Dubai 2014: Roger Federer calls Czechmate against Tomas Berdych
Roger Federer produces another fightback to claim his sixth Dubai title with a 3-6 6-4 6-3 victory over Czech Tomas Berdych
As dignitaries, sponsors, media and—the beating heart of the Dubai Duty Free Tennis Championships—the fans gathered around Centre Court for the final match of 2014, there was a palpable sense of rightness, perhaps even relief, that the king of this particular stage was back where he should be.
Roger Federer, feted wherever he plays after almost 14 years of winning titles and setting records, is welcomed—indeed loved—as a local in this hot, multicultural, optimistic corner of the world. He owns an apartment here, trains here, and has returned to play at its showcase event no fewer than 11 times.
And his record here since that first visit in 2002 has served only to gild his presence: He won from 2003 to 2005 and again in 2007 and 2012, and also reached the finals in 2006 and 2011. By the time he stepped onto court for 2014’s final, he had scored 41 wins to just five losses.
That he was chasing a sixth title here after a tough 2013 of back injury, a slip from No2 to a current No8 in the rankings, a second-round exit at Wimbledon and a fourth-round loss in New York, explained the sense of relief, of pleasure, in anyone you talked to.
For Federer started 2014 with restored passion, a lean body, a new racket and a new coach in his team. He reached the final at his opener in Brisbane, beat Jo-Wilfried Tsonga and Andy Murray on his way to the semis at the Australian Open—and played Davis Cup, too.
He talked, ahead of Dubai, of his best tennis being just around the corner, and was now proving it, too. He cranked up the level through each round and made a quite stunning comeback against the top seed and defending champion, Novak Djokovic. Federer has always been an attacking player, but here was aggression on another level: He chased to the net at every opportunity to turn around a first-set deficit against the Serb for the first time in their 32 meetings.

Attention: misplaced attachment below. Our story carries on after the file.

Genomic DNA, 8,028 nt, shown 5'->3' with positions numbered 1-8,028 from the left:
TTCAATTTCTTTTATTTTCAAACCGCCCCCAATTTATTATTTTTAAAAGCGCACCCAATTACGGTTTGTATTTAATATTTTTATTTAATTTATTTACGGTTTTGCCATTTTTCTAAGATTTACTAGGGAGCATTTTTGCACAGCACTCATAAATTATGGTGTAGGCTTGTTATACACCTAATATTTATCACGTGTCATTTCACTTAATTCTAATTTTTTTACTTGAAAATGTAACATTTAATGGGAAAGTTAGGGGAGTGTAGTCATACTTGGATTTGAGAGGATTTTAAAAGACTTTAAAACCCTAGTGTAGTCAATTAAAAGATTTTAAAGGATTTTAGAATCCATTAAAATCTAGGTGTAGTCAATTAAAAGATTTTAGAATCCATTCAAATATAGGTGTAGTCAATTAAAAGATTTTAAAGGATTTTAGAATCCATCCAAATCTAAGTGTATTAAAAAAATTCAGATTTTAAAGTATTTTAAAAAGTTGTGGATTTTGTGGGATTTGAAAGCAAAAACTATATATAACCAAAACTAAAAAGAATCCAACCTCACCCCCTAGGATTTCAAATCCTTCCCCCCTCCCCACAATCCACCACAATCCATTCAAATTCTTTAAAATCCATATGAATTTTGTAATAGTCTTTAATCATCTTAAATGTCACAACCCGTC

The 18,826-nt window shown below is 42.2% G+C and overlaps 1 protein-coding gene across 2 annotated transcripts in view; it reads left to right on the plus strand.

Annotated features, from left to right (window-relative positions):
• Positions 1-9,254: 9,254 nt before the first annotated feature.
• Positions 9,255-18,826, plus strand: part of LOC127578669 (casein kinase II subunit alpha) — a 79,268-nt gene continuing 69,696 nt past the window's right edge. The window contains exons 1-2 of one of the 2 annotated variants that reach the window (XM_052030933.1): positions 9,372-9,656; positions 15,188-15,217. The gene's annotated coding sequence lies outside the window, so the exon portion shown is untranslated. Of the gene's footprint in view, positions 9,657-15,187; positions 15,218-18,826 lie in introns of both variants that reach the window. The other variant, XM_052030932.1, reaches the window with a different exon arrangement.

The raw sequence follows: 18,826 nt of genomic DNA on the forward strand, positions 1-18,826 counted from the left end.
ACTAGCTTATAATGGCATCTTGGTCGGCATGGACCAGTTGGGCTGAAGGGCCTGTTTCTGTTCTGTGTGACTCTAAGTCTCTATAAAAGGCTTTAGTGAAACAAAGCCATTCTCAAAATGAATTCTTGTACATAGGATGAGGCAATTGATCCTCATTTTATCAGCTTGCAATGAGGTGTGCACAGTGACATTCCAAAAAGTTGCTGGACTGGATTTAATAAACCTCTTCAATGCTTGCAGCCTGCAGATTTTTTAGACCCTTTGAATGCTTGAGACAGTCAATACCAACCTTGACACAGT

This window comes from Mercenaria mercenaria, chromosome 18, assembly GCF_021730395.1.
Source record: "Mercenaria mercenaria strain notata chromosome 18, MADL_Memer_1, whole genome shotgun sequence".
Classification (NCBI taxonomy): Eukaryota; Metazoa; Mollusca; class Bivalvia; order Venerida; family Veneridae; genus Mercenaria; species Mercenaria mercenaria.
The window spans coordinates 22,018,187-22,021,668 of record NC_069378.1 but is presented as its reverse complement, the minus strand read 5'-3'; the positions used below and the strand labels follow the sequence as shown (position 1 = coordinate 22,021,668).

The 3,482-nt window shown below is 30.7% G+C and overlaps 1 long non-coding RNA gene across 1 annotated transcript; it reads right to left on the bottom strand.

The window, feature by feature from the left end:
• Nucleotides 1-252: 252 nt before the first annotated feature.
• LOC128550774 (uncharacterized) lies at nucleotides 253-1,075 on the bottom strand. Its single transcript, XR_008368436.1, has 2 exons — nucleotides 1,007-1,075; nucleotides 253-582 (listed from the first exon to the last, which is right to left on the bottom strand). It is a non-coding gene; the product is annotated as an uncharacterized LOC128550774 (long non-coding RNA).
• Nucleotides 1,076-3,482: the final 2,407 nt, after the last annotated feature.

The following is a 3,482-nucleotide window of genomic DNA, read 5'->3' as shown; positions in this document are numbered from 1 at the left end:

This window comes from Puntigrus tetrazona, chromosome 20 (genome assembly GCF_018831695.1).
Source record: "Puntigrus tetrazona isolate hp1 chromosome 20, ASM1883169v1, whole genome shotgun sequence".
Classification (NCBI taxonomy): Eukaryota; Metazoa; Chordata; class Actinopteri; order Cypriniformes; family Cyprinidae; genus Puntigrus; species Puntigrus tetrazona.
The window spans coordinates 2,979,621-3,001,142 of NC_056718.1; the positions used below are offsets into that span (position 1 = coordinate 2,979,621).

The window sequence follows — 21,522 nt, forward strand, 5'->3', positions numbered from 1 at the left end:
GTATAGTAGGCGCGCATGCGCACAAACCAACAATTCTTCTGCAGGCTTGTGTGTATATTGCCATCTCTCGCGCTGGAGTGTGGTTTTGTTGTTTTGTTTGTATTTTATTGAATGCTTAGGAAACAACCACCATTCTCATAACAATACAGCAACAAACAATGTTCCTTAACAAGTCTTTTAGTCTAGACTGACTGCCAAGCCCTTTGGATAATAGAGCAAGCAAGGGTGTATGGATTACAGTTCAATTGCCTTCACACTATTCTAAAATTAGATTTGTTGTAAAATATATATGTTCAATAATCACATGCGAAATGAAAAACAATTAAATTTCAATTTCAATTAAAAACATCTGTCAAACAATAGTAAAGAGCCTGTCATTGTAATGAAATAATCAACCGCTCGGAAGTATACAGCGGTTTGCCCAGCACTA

Federer’s final problem was a big one. Tomas Berdych beat him in their most recent match, here in the semis last year, and also in their previous meeting at the US Open. And the big Czech seemed steadily to improve—in fitness, in confidence and in match-wins. He reached a career-high No5 last year, and was set to match that this week. He completed his set of Grand Slam semis in Australia and arrived here on the back of the Rotterdam title and on a personal-best winning streak of 11.
Berdych’s run was not easy, either, with the dangerous Sergiy Stakhovsky, then No5 seed Tsonga and No7 seed Philipp Kohlscheiber. But Berdych reached the final without dropping a set and with the best first-serve record in the tournament—and on the tour this year. As Federer pointed out of his formidable opponent: “He seems like he’s on the brink of something…” It was unspoken, but it felt like he had a Grand Slam in mind.
So could the king of Dubai, who had already beaten the second and third-ranked Czechs in Radek Stepanek and Lukas Rosol, make it Czech-mate against Berdych?
It began shakily, very much as Federer’s match against Djokovic had. Berdych looked strong, solid and smart—a lethal combination with such power at his disposal. And Federer was also slow to get into his rhythm so that he more often than not threw away his advantage with an error—and most surprisingly of all, with a forehand error.
The first game summed up what would unfold through the first set: Federer had chances, but shanked, or hit wide, to let Berdych ply his trade. The Czech also began tightly, and his own forehand let him down in the second game to offer up an early break, but he quickly remedied the situation with some stunning returns off a growing number of second serves from Federer.